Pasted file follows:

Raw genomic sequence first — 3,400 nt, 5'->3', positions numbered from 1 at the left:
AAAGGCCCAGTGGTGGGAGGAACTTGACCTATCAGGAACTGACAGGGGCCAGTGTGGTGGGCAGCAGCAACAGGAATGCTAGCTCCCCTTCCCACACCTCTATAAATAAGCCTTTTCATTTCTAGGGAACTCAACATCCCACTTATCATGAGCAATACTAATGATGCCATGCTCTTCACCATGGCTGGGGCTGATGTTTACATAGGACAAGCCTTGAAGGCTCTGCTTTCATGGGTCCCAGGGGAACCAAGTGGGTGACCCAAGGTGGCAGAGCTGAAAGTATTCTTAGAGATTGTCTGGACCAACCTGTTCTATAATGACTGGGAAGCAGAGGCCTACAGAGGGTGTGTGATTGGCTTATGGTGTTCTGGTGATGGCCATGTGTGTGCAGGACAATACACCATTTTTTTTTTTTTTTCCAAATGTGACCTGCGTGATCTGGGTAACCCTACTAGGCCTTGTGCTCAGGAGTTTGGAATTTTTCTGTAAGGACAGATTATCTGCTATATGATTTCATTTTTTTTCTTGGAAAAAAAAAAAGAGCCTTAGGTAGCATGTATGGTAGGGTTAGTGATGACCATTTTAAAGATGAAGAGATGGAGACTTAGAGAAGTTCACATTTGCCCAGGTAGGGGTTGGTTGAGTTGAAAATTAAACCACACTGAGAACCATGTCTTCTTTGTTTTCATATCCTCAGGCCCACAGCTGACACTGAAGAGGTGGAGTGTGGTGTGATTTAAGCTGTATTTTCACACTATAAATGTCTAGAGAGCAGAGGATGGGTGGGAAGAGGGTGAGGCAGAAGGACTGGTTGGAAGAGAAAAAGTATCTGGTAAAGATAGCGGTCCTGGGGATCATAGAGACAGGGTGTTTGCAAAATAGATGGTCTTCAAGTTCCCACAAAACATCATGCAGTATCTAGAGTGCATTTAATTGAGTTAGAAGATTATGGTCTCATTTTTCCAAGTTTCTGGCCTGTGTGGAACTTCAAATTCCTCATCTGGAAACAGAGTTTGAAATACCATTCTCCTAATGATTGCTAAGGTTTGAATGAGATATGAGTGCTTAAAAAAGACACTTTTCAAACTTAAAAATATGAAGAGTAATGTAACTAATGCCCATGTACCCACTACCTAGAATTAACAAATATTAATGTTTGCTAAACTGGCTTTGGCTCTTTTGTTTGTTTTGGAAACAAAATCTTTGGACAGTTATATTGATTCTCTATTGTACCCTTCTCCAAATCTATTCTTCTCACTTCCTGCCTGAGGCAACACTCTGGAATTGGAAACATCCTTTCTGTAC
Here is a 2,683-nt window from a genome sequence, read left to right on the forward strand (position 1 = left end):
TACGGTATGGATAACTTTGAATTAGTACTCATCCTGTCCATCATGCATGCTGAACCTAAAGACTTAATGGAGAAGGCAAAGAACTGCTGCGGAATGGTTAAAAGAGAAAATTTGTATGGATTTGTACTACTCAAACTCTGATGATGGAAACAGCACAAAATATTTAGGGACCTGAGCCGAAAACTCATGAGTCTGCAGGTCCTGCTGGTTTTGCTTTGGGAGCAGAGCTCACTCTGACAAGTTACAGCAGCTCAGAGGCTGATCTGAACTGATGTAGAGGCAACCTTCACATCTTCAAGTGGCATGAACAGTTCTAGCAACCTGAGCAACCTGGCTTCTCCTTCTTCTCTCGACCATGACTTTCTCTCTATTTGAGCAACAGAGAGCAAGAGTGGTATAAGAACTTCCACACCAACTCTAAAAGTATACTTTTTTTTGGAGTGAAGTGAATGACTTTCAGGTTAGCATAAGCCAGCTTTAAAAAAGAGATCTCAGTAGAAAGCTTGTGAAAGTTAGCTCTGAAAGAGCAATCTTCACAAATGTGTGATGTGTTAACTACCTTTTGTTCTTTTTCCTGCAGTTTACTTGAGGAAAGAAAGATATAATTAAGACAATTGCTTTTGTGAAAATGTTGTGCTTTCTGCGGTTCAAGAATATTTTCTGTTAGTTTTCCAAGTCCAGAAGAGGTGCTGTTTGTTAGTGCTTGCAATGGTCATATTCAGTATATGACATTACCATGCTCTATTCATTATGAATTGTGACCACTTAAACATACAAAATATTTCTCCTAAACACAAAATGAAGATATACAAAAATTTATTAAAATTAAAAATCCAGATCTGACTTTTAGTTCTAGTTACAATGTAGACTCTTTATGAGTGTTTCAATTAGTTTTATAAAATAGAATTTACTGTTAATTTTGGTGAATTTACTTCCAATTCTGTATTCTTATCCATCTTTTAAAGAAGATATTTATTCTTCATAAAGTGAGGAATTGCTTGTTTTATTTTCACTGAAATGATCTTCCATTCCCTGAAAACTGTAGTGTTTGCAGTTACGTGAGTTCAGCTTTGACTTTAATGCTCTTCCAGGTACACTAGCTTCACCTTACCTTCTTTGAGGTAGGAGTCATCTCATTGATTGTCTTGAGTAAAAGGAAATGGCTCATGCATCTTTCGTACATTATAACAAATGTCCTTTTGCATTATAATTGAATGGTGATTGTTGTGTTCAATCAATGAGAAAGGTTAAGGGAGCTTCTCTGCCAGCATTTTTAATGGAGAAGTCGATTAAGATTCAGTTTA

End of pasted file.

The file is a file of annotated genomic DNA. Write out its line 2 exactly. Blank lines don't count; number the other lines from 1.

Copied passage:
AAAGGCCCAGTGGTGGGAGGAACTTGACCTATCAGGAACTGACAGGGGCCAGTGTGGTGGGCAGCAGCAACAGGAATGCTAGCTCCCCTTCCCACACCTCTATAAATAAGCCTTTTCATTTCTAGGGAACTCAACATCCCACTTATCATGAGCAATACTAATGATGCCATGCTCTTCACCATGGCTGGGGCTGATGTTTACATAGGACAAGCCTTGAAGGCTCTGCTTTCATGGGTCCCAGGGGAACCAAGTGGGTGACCCAAGGTGGCAGAGCTGAAAGTATTCTTAGAGATTGTCTGGACCAACCTGTTCTATAATGACTGGGAAGCAGAGGCCTACAGAGGGTGTGTGATTGGCTTATGGTGTTCTGGTGATGGCCATGTGTGTGCAGGACAATACACCATTTTTTTTTTTTTTTCCAAATGTGACCTGCGTGATCTGGGTAACCCTACTAGGCCTTGTGCTCAGGAGTTTGGAATTTTTCTGTAAGGACAGATTATCTGCTATATGATTTCATTTTTTTTCTTGGAAAAAAAAAAAGAGCCTTAGGTAGCATGTATGGTAGGGTTAGTGATGACCATTTTAAAGATGAAGAGATGGAGACTTAGAGAAGTTCACATTTGCCCAGGTAGGGGTTGGTTGAGTTGAAAATTAAACCACACTGAGAACCATGTCTTCTTTGTTTTCATATCCTCAGGCCCACAGCTGACACTGAAGAGGTGGAGTGTGGTGTGATTTAAGCTGTATTTTCACACTATAAATGTCTAGAGAGCAGAGGATGGGTGGGAAGAGGGTGAGGCAGAAGGACTGGTTGGAAGAGAAAAAGTATCTGGTAAAGATAGCGGTCCTGGGGATCATAGAGACAGGGTGTTTGCAAAATAGATGGTCTTCAAGTTCCCACAAAACATCATGCAGTATCTAGAGTGCATTTAATTGAGTTAGAAGATTATGGTCTCATTTTTCCAAGTTTCTGGCCTGTGTGGAACTTCAAATTCCTCATCTGGAAACAGAGTTTGAAATACCATTCTCCTAATGATTGCTAAGGTTTGAATGAGATATGAGTGCTTAAAAAAGACACTTTTCAAACTTAAAAATATGAAGAGTAATGTAACTAATGCCCATGTACCCACTACCTAGAATTAACAAATATTAATGTTTGCTAAACTGGCTTTGGCTCTTTTGTTTGTTTTGGAAACAAAATCTTTGGACAGTTATATTGATTCTCTATTGTACCCTTCTCCAAATCTATTCTTCTCACTTCCTGCCTGAGGCAACACTCTGGAATTGGAAACATCCTTTCTGTAC